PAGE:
|Bob Ruloff and Tom Shuttleworth|
I've known Robert Ruloff since 1986 when we were both partners in a Virginia Beach law firm. Career wise, we both left that firm and went our separate ways but have reconnected with Bob's involvement in the lawsuit filed by friends Tim Bostic and Tony London to challenge Virginia's animus based Marshall-Newman Amendment. Indeed, Bob's firm not only spearheaded filing the lawsuit, but has now become a member of HRBOR and will be hosting HRBOR's May Third Thursday. The Virginian Pilot has a profile on Bob and his firm in today's paper. Here are excerpts:
At first glance, you'd likely never see Bob Ruloff as someone who initiated what could become a landmark gay marriage court case.
A West Virginia coal miner's son, Ruloff has spent most of his career working as a real estate attorney, seldom setting foot in a courtroom. But the case he launched on behalf of a Norfolk gay couple challenging Virginia's constitutional prohibition on same-sex marriage has the potential to reach the U.S. Supreme Court.
The result could be a decision as momentous for gay unions as the high court's 1954 Brown v. Board of Education ruling was for racially integrated schools.
Take a closer look, and Ruloff's key role in the Bostic v. Schaefer case is more understandable.
Ruloff long ago felt an affinity for social causes, but his idealistic impulses yielded to the necessities of making a living.
"I went to law school to be a labor lawyer for the coal miners," Ruloff said recently. "That was my dream. But I ended up being a real estate lawyer so I could make some money."
Now, after four decades of presiding over property closings, he finds himself in the vanguard of a burgeoning national movement for marriage equality. He considers it the pinnacle of his career.
Ruloff, a Virginia Beach resident, had just closed on a sale with real estate agent Tony London. London has been with his partner, Tim Bostic, an assistant professor of English at Old Dominion University, for 25 years.
The two began discussing the implications of two recent Supreme Court decisions on marriage equality - one allowing same-sex marriages to resume in California, the other ordering federal recognition of such unions.
London said the rulings had inspired him and Bostic to consider what they had long thought impossible: getting married. Maybe they would go to Maryland, London said . . . "I don't think you should go to Maryland," Ruloff told him. "You're from Virginia. You should get married here."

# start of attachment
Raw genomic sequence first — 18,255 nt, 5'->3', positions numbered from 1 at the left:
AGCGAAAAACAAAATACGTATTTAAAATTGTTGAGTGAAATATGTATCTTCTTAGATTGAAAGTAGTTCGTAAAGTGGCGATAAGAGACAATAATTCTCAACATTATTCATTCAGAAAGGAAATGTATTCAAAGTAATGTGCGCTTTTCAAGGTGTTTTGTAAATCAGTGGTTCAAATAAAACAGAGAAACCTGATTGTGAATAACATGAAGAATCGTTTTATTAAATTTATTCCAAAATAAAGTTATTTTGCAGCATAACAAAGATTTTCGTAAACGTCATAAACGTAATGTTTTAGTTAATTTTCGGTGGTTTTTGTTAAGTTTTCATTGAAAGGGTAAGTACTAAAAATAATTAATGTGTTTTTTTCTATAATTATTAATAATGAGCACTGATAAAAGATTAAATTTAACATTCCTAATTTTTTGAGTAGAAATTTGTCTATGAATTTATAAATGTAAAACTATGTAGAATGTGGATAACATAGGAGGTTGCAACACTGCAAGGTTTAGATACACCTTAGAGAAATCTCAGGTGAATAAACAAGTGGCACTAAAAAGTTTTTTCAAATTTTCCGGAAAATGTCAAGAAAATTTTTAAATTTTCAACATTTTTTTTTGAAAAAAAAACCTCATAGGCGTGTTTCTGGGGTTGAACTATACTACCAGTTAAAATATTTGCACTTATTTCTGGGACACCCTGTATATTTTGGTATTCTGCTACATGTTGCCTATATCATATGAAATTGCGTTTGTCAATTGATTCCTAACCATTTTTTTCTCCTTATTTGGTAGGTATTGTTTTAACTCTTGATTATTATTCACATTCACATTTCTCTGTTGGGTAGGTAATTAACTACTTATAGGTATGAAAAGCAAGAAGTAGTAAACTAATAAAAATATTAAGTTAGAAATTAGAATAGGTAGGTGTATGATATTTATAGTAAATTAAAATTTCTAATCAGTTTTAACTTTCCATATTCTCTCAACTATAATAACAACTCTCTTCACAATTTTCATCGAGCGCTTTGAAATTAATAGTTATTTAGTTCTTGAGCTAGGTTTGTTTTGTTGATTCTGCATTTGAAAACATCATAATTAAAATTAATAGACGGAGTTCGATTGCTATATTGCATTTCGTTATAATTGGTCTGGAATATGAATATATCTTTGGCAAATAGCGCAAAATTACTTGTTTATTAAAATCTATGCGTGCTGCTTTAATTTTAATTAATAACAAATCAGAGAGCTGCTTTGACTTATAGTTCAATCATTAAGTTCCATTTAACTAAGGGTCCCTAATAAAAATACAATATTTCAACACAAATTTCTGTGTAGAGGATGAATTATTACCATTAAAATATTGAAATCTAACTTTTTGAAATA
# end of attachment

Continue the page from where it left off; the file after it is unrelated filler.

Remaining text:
"He said, 'Are you serious about that?' " Ruloff recalled. "I said, 'Yeah, but it'll take courage on your part, because a lot of people in the community may criticize you for it.' "
London went home and talked it over with Bostic. Ruloff, meanwhile, discussed it with his law partner Tom Shuttleworth, head of the litigation department at their Virginia Beach firm, Shuttleworth, Ruloff, Swain, Haddad & Morecock. Moved by Ruloff's passion, Shuttleworth agreed to take it on.
Ruloff and Shuttleworth accompanied Bostic and London to the office of Norfolk Circuit Court Clerk George Schaefer, where they applied for a marriage license. Employees there turned them down, citing state law and a 2006 constitutional amendment declaring that only a union between a man and a woman can be a valid marriage. Days later, Ruloff and Shuttleworth filed suit in federal court.
Though neither Ruloff nor Shuttleworth is gay, both are quick to say that doesn't matter. Scientific consensus is clear that sexual orientation is determined before birth, Ruloff said, and gays are entitled to the same emotional and material benefits that heterosexual couples enjoy.
"It's sad to go through life and have to not be who you are - to go through life and feel like there's a shadow over you," Ruloff said. "No one should have to live that way."
In February, the plaintiffs won the first round of their legal fight when U.S. District Judge Arenda Wright Allen ruled that the ban violates the U.S. Constitution. The judge delayed implementation of her order pending an appeal now under way in the 4th U.S. Circuit Court of Appeals. Ruloff thinks the case could make it to the Supreme Court. "Our objective is to finish the job and get a sweeping decision for all states, not just Virginia," he said.
Public acceptance of gay unions is on the rise, Ruloff said, and gays, in turn, are feeling more comfortable about coming out. Since he and Shuttleworth filed the Norfolk lawsuit, several of their firm's other clients have come out to them, he said.
Kudos to Tim and Tony and to Bob and Tom Shuttleworth. Sometimes a few individuals can change society and history. It is long past time that religious belief based on ignorance, fear and hatred toward others cease to have any place in the nation's civil laws.